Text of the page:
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June 28, 2005

Interview Questions from Singapore

Dear Doug,

Singapore was great – and hot! (But no rain!) Humidity was high, and the de-humidifier in my dressing room was running full-force at all times.

Along with the masterclass, I did give a recital, which was my first appearance in Singapore. The concert took place at an impressive cultural complex along Marina Bay called the Esplanade. It is a beautiful building with a shopping center and several world-class theaters, all set on the waterfront.

What struck me even before my arrival in Singapore were the interview questions I received in preparation for my concert in the country. In recent years, I have been conducting preliminary interviews with journalists via email. After sending my responses, I speak with the interviewer on the phone when possible. I have found this method to be much more thorough than the conventional 10-minute phone conversation. In writing my answers, I can give at least quadruple the amount of time and ten times the energy of a long-distance phone call. I am able to give in-depth answers to most of the questions, which I would never have a chance to do otherwise.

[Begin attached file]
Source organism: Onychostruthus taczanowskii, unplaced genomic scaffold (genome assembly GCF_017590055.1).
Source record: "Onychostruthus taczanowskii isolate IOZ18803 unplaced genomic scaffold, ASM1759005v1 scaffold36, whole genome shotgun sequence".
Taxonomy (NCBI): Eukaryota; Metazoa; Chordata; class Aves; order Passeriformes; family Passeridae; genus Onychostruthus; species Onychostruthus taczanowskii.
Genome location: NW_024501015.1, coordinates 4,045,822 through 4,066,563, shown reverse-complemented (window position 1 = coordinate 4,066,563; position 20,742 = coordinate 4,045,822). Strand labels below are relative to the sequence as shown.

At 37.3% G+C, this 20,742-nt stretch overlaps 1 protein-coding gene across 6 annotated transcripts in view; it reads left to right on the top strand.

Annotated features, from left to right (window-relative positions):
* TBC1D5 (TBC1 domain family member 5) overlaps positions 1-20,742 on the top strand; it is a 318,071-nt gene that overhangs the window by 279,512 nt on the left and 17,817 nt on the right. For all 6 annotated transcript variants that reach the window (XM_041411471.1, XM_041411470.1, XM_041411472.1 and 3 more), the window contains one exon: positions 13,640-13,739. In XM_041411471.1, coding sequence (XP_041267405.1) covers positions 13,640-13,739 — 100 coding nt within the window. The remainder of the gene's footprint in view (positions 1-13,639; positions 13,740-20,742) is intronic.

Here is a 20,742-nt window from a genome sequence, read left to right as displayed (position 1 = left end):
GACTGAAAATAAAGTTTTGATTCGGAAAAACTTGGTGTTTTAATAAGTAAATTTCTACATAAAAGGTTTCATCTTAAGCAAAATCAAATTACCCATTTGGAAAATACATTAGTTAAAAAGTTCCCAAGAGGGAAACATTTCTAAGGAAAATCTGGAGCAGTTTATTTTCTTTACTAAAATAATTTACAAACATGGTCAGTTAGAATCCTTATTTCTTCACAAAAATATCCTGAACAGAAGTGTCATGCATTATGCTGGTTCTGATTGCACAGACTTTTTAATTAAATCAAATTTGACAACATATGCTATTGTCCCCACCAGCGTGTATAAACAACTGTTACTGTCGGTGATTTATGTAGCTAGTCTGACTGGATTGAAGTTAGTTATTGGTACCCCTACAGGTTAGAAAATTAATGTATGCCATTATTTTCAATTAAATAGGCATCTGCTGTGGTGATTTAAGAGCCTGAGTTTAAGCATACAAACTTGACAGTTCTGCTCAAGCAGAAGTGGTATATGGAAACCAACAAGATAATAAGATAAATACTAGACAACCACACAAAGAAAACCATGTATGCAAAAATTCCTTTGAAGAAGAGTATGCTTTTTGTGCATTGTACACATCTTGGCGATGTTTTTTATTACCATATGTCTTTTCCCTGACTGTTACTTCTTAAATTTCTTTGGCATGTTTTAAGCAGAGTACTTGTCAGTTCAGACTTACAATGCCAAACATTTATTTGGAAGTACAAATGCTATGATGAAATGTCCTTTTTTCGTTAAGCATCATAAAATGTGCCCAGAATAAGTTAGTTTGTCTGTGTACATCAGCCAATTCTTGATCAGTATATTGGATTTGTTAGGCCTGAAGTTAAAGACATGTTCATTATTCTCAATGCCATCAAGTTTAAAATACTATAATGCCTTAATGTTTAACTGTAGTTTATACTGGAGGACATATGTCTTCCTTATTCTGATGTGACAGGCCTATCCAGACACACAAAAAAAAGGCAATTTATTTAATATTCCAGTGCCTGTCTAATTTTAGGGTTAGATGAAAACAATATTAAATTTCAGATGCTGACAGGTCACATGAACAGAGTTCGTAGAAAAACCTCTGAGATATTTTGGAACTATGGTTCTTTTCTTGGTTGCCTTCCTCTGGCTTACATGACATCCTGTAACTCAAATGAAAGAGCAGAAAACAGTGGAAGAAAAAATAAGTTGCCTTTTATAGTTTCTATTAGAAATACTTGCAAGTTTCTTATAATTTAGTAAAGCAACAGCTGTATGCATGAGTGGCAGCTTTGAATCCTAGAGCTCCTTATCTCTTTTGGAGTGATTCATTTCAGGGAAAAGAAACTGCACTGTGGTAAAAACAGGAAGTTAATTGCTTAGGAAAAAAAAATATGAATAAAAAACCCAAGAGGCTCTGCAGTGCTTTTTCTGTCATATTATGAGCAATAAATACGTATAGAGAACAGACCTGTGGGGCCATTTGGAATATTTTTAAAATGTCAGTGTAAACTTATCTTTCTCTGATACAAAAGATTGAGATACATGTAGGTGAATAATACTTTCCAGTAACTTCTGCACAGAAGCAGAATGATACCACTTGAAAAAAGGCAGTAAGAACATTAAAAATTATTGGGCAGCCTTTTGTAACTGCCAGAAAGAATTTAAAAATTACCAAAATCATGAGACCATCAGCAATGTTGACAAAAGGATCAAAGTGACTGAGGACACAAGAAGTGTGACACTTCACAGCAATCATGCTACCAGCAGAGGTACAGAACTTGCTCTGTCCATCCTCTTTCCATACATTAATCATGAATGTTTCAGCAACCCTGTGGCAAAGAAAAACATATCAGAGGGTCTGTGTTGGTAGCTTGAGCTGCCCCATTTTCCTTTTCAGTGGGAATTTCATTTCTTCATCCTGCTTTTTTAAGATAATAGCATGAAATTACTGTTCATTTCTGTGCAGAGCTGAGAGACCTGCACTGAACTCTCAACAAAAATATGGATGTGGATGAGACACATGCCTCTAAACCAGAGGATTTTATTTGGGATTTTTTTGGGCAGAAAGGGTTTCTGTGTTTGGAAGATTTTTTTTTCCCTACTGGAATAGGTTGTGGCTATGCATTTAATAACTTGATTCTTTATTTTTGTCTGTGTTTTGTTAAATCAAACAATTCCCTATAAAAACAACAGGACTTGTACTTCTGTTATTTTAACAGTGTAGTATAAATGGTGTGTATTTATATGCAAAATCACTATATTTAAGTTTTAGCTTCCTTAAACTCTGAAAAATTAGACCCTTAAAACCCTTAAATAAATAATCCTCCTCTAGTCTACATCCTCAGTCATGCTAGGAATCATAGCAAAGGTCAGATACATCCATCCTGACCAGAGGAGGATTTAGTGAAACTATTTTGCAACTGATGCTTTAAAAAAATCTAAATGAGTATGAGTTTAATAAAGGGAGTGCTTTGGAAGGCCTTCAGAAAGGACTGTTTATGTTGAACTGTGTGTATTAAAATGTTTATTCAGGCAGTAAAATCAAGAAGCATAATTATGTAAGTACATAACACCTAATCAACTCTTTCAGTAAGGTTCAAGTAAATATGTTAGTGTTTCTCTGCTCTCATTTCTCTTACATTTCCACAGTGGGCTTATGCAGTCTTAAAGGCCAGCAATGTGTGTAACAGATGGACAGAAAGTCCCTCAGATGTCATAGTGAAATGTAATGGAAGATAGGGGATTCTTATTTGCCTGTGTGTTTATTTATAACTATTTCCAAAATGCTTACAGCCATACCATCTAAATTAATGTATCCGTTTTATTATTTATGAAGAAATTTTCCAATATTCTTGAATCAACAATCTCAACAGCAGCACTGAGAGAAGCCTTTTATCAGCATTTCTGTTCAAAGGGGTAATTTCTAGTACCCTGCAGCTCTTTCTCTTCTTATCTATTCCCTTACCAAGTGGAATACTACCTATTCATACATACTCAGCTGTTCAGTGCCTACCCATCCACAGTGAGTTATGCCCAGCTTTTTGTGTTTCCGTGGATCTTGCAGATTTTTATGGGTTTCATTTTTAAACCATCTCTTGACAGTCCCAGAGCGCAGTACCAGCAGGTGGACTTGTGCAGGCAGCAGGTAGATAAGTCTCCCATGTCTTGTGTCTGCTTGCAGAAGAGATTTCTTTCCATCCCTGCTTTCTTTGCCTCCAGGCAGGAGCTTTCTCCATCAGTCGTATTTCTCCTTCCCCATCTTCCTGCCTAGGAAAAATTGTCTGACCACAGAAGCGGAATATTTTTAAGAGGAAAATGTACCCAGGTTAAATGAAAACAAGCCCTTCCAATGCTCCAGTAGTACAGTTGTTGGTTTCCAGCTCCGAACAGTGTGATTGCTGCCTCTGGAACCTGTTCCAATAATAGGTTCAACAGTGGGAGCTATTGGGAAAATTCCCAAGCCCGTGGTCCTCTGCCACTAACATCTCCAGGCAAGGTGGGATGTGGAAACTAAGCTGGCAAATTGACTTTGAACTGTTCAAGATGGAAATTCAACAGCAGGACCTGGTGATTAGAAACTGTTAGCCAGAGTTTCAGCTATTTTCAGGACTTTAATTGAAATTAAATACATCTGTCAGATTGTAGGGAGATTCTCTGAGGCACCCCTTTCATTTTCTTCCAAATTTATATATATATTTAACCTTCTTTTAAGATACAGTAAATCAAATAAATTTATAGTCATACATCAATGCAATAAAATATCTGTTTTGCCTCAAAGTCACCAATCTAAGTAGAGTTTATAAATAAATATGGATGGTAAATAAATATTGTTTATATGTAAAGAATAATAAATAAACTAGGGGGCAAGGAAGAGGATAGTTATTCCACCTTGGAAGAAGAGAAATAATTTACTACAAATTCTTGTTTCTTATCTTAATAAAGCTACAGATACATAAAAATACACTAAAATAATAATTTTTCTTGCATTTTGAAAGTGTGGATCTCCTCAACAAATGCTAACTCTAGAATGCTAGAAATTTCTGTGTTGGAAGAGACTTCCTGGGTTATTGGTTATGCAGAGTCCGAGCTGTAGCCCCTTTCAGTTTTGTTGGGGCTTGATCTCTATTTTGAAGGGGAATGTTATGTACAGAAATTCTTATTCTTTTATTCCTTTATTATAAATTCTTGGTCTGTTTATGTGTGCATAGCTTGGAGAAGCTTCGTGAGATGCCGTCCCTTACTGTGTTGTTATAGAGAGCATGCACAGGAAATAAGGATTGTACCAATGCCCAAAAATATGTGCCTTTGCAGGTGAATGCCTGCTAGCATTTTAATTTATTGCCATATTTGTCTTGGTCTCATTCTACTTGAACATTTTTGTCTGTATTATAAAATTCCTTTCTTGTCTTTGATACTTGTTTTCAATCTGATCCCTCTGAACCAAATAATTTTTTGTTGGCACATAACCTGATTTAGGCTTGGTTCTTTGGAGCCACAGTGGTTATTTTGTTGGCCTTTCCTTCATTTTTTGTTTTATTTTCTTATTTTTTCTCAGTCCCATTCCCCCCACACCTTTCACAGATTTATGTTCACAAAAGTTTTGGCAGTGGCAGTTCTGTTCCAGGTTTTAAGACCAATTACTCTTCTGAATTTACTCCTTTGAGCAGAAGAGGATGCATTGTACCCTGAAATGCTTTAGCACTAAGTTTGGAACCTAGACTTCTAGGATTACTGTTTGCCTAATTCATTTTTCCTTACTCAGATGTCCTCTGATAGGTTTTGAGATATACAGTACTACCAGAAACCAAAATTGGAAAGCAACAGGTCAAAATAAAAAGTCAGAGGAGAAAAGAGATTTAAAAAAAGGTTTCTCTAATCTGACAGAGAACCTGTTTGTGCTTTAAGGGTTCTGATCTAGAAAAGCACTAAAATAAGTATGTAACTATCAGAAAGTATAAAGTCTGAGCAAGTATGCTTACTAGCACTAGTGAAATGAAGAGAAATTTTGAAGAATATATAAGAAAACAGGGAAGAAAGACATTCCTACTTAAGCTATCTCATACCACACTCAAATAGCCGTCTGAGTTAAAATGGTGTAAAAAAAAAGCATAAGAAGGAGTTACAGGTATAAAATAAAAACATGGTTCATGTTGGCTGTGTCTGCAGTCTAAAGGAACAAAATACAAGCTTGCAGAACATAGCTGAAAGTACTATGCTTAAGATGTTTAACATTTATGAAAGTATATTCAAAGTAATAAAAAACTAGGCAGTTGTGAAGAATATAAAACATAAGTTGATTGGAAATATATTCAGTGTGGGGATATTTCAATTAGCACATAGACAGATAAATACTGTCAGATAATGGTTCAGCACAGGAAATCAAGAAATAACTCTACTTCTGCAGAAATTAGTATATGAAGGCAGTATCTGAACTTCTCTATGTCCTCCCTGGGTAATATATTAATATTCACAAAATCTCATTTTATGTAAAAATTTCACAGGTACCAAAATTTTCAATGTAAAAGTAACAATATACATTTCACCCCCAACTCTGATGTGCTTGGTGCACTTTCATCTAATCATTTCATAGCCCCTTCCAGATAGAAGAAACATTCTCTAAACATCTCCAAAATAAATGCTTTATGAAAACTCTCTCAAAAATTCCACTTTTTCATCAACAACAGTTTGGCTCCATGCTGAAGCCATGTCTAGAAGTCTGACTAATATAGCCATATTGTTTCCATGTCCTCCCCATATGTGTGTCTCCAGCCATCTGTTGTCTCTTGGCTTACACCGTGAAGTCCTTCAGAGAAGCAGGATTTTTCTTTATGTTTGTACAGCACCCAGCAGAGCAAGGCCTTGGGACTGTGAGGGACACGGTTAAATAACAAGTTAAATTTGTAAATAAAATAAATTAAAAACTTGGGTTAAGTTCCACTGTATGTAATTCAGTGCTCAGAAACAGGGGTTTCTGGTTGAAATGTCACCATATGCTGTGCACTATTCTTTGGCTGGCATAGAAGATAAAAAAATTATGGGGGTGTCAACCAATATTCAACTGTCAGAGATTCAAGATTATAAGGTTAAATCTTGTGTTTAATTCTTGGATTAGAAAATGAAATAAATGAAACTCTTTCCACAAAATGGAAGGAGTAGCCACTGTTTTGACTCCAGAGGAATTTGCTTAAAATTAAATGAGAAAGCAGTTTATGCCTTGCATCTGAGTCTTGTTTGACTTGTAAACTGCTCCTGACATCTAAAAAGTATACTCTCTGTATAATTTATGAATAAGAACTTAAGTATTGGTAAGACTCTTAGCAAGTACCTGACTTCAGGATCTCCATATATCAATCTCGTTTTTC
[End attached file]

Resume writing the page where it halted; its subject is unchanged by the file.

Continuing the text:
I had a total of four email interviews several weeks in advance of the Singapore recital. I was intrigued by the orderly manner of the questions. The recurring theme of the interviews emphasized categorization: most questions wanted me to name the best, the most famous, the most favorite, the most special, and the most memorable. It seemed that such questions were asked in an effort to elicit answers that were tangible and methodical.

When I arrived in Singapore, I was fascinated by the country’s very systematic nature, at least on the surface. There are no traffic jams, the streets are clean and litter-free, and I got a sense that "everything works." I clearly saw the connection between the type of questions I received over email and how the country felt as a whole. This was very interesting indeed.

Posted by midori at June 28, 2005 01:34 PM

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